COVINGTON -- Just three weeks before the new school year is to begin, Livingston Elementary School's principal has announced that she will resign following a state investigation that resulted in the suspension of her educational certificate.
On Thursday, Principal Wendy Hughes submitted a letter of resignation to the Newton County School System, effective July 31, which NCSS Superintendent Gary Mathews accepted, according to a press release from NCSS.
"While I do not know Principal Hughes, as I am new, I do know that her colleagues in NCSS greatly respect her as a person and professional," Mathews said in the press release Friday afternoon. "I am sure that she will recover from this most unfortunate turn of events. I wish her all the best now and in the years ahead."
The investigation stems from incidents in 2006 and 2007 that resulted in an investigation that began in 2008.
The Office of the Attorney General of Georgia opened an investigation into the Georgia Department of Education's Academic Coach Program, for which Hughes served as the Director of Teacher Quality in 2006 and 2007.
According to a special report released in late July 2008 from the Georgia Department of Audits and Accounts, then State School Superintendent Kathy Cox requested the State Government Division of the GDAA conduct an independent investigation into the Academic Coach program after GaDOE officials noticed financial irregularities during Fiscal Years 2006 and 2007.
Then, in January 2009, the Georgia Department of Education instituted a lawsuit for reimbursement of official travel expenses from the wrong program funds, Hughes said.
After resigning as director from the program in June 2007, Hughes began serving as principal at Livingston Elementary in August 2007, when she first came to NCSS. Previously, she worked in Rockdale and DeKalb county schools as a teacher and an instructional coordinator from 1991 to 1999.
After the investigation was completed, GDAA reported that officials found evidence of fraud, waste and abuse during those fiscal years.
"In each fiscal year, the GDOE entered into a contractual arrangement with the Oconee Regional Educational Service Agency to assist in the implementation of the program," one section of the 38-page report reads. "During FY 2006 and 2007, we determined the Oconee RESA expended approximately $1.2 million in state funds received from the GDOE. However, no money was paid to academic coaches in the form of salary supplements or bonuses in exchange for mentoring other public school teachers."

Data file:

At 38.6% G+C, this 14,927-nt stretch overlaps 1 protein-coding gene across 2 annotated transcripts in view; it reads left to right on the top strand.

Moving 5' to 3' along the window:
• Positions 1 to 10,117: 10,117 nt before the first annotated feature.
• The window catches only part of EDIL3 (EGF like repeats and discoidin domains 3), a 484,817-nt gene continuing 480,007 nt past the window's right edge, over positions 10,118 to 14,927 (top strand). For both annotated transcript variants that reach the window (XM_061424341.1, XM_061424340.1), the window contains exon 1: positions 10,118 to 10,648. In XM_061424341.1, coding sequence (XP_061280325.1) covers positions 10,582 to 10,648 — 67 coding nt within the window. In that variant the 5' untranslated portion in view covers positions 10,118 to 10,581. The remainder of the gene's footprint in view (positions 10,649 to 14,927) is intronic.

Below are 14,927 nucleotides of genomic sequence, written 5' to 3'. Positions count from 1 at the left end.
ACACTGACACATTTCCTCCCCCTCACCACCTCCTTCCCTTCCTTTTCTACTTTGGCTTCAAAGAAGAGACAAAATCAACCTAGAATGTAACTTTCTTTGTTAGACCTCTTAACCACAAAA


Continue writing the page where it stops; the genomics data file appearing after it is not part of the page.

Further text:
According to the report, the investigation also found that Hughes didn't properly supervise or properly execute the contract with Oconee RESA.
"Based on the findings of this investigation, it appears that the GDOE's former Director of Teacher Quality (Hughes) did not exercise sufficient oversight of the Academic Coach Program to ensure that objectives were being met," one findings sections of the report reads. "Obvious risks that the Academic Coach Program would not comply with Senate Bill 34 were present, but were seemingly ignored."
Hughes said in the press release from NCSS that travel funds were repaid, but the DOE wanted further action.
She expects to have her certificate reinstated without further complications on May 1, 2011.
"At that time, if there might be a chance for me to return to NCSS, I would relish the opportunity," Hughes said in the press release. "Until that time, I would like to say thank you to those with whom I have worked for these past three years. This has been the perfect place for me to be even while I was wrestling with this difficult issue. Newton County and Livingston Elementary have supported me in ways I could never have anticipated. This has been a wonderful place to work."
NCSS has posted an opening for the position. Mathews said screening of applicants will take place on Thursday and interviews on Friday.
"Naturally, we are seeking the most qualified individual to serve as principal of Livingston Elementary whomever that may be," Mathews said.